Norv Turner strolled through the Vikings locker room Tuesday, cursed amiably and smiled.

Well, "strolled" isn't exactly the right word. He half-limped, half-creaked — crimped? — across the room, looking exactly like what he is — a lifelong football coach.

There is nothing glamorous about Turner, the Vikings offensive coordinator. He's made millions in the NFL, has stood on many podiums, won many titles and coached many superstars, but if the NFL were a Batman movie, he'd be Alfred the butler — instructive and wry and comfortable behind the scenes whatever his true ambitions may be.

Well, he'd be Alfred as played by Louis C.K. Turner was blue long before he wore purple.

In the daily cuss-off between Turner and head coach Mike Zimmer, Turner has been the surprise winner. Zimmer is highly qualified in the art of language-seasoning, but he has nothing on Turner in terms of volume, frequency and creativity.

"Norv cusses a lot," receiver Charles Johnson said.

Does the defense try to get Turner to swear in practice?

"It's definitely a goal," safety Harrison Smith said.

Last year, Turner had the right to swear out of frustration. This year he may get to swear in affirmation.

In 2014, Turner's first season as the Vikings offensive coordinator, he coached with one back tied behind his back, not to mention a tight end.

Before Week 2, All-Pro running back Adrian Peterson began what would in effect become a 15-game suspension. In Week 3, starting quarterback Matt Cassel was lost for the season. All season, tight end Kyle Rudolph — who might have been the primary benefactor of Turner's system — caught passes in only seven games.

When the coaching staff decided to treat Cordarrelle Patterson as a true pass-catching receiver instead of a wide-ranging running back, the Vikings were left with a rookie quarterback surrounded with inexperienced or unproven skill-position players.

"It was a year ago in Week 1 we had all those guys, and we opened with a pretty good win," Turner said Tuesday. "It was that next week that things changed."

In Turner's first game running the Vikings offense, the Vikings won at St. Louis, 34-6. Cassel was efficient. Peterson ran effectively if not spectacularly. Turner even used Patterson creatively, and he rushed three times for 102 yards and a touchdown, as well as catching three passes for 26 yards.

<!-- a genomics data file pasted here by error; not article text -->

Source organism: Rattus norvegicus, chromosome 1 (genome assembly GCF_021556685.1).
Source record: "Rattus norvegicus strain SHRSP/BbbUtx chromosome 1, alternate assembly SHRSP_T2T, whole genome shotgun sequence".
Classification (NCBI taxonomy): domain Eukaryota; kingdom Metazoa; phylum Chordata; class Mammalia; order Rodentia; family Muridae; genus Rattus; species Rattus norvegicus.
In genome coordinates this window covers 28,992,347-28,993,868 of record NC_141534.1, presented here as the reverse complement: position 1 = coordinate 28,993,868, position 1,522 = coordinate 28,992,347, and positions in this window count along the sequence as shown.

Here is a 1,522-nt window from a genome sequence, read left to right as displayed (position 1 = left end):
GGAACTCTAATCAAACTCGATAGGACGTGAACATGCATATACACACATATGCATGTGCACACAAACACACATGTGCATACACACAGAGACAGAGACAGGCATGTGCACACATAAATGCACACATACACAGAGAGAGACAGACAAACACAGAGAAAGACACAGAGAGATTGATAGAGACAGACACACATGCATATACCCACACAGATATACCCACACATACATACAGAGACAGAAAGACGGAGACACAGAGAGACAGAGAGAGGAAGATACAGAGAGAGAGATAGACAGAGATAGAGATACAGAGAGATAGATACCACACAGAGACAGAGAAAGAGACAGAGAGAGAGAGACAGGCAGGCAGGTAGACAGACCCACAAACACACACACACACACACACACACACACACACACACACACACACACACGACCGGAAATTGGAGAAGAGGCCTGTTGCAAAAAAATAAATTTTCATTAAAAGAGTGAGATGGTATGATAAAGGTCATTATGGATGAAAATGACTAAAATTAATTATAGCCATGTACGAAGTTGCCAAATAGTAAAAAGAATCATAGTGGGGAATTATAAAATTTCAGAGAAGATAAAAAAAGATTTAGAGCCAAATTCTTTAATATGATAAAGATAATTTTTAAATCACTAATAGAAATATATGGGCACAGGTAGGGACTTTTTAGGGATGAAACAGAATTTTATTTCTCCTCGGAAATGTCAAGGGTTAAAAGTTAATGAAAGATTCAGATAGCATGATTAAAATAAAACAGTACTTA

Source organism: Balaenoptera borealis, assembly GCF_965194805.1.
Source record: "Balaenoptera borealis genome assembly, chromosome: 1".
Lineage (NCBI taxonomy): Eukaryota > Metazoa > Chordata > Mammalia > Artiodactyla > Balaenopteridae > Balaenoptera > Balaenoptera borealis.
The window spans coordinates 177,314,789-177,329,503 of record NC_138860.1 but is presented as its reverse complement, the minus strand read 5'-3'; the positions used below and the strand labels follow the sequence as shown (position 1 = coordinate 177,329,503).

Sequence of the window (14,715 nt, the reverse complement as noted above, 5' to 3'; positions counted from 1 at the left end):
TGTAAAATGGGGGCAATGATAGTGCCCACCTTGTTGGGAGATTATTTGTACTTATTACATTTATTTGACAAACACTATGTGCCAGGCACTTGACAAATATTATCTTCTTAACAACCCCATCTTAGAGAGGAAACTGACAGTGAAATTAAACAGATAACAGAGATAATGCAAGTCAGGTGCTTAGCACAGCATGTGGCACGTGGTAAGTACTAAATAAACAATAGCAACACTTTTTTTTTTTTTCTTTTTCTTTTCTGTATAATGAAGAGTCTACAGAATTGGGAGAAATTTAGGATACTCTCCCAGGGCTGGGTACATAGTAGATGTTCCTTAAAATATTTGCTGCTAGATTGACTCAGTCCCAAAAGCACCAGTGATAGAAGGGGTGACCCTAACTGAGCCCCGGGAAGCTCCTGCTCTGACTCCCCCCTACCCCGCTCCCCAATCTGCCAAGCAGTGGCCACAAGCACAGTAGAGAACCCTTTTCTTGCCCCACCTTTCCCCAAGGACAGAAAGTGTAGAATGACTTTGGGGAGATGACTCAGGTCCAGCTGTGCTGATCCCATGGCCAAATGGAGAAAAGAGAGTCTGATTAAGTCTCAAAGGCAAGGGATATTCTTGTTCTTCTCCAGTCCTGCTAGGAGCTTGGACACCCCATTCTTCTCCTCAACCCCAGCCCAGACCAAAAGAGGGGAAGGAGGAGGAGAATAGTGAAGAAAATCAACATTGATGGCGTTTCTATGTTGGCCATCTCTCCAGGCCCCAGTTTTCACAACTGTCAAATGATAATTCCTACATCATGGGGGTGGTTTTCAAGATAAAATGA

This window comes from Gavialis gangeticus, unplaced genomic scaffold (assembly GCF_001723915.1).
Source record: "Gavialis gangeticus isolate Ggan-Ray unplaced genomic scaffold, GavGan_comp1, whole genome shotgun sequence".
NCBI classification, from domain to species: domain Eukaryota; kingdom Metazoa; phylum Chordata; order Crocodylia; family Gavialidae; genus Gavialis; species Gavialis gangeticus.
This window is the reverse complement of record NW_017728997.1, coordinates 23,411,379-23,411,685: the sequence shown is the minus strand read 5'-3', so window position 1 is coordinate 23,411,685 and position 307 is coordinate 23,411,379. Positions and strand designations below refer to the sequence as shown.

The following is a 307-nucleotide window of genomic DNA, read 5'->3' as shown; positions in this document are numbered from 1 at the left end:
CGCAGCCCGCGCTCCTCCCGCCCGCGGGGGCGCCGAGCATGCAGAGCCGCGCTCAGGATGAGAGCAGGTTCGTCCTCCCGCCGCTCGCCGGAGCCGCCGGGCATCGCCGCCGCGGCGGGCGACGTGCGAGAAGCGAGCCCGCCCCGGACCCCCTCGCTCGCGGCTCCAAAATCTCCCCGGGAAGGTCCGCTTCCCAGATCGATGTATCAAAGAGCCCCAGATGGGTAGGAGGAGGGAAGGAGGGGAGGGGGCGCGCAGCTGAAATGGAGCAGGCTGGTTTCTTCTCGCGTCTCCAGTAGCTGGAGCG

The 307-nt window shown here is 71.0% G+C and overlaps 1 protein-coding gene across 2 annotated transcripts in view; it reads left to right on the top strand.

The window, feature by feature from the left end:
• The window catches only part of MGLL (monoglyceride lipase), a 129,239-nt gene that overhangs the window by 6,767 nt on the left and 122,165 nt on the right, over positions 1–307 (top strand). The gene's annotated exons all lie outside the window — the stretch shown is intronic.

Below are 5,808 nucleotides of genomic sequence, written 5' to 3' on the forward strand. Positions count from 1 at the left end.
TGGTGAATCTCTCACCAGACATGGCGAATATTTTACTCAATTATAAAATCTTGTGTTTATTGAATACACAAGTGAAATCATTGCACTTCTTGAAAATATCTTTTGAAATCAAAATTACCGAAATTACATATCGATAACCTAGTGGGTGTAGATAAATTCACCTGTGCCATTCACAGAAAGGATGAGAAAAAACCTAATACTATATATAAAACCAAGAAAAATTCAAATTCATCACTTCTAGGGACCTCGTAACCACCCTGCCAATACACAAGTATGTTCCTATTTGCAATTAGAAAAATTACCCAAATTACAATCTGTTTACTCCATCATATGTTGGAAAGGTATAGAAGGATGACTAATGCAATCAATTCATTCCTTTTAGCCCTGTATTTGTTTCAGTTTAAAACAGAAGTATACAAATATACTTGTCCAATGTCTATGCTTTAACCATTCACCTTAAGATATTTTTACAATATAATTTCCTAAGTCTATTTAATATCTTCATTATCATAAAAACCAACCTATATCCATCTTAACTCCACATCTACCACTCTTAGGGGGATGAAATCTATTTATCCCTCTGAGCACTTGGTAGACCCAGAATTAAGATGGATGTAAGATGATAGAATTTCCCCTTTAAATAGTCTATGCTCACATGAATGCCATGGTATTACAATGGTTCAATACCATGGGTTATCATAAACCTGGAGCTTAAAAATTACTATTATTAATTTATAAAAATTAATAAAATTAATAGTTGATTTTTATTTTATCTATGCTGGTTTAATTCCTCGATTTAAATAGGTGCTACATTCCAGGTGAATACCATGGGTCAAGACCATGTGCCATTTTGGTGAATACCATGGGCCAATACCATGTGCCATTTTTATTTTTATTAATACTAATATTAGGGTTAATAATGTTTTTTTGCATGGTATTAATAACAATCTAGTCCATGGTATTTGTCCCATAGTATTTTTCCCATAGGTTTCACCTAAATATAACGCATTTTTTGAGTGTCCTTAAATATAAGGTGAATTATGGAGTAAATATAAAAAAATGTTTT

That day looked the start of something big. After a year's hiatus, it might have been.

"We have a full offense, man," cornerback Xavier Rhodes said. "A great offense. We have Adrian back. Teddy had a great season last year. Mike Wallace can blow the top off of the defense with his speed. We've got CJ [Charles Johnson], who is quick out of his routes and runs great routes. We have Cordarrelle, who is very explosive.

"You want me to keep going?"

He could have. He didn't mention Rudolph, who should be ideal running deep routes in Turner's offense, and slot Jarius Wright, statistically one of the best and least-appreciated catch-and-run receivers in the league.

Turner earned national fame as the offensive coordinator for the Dallas Cowboys of Troy Aikman, Emmitt Smith and Michael Irvin. He became a three-time head coach, becoming the first modern coach to be fired during a season with a winning record while with Washington, dipping a toe into the Raiders' cesspool and going to the playoffs three straight seasons with the Chargers.

Turner was asked which job attracts more heat these days, head coach or offensive coordinator?

"When you're going good and you're winning, both of them are easy, and when you're struggling and things aren't going the way you'd like, there is some stuff that goes with the job," he said.

"I always tell people this. For me, and I know for Coach Zimmer, it was a dream of mine to be part of this league in any manner."

At 63, he's a coordinator again, and if his tight end and quarterback don't get hurt and his star running back doesn't get suspended, he's got a chance to feel like his job is easy again.

Jim Souhan's podcast can be heard at On

Twitter: @SouhanStrib. •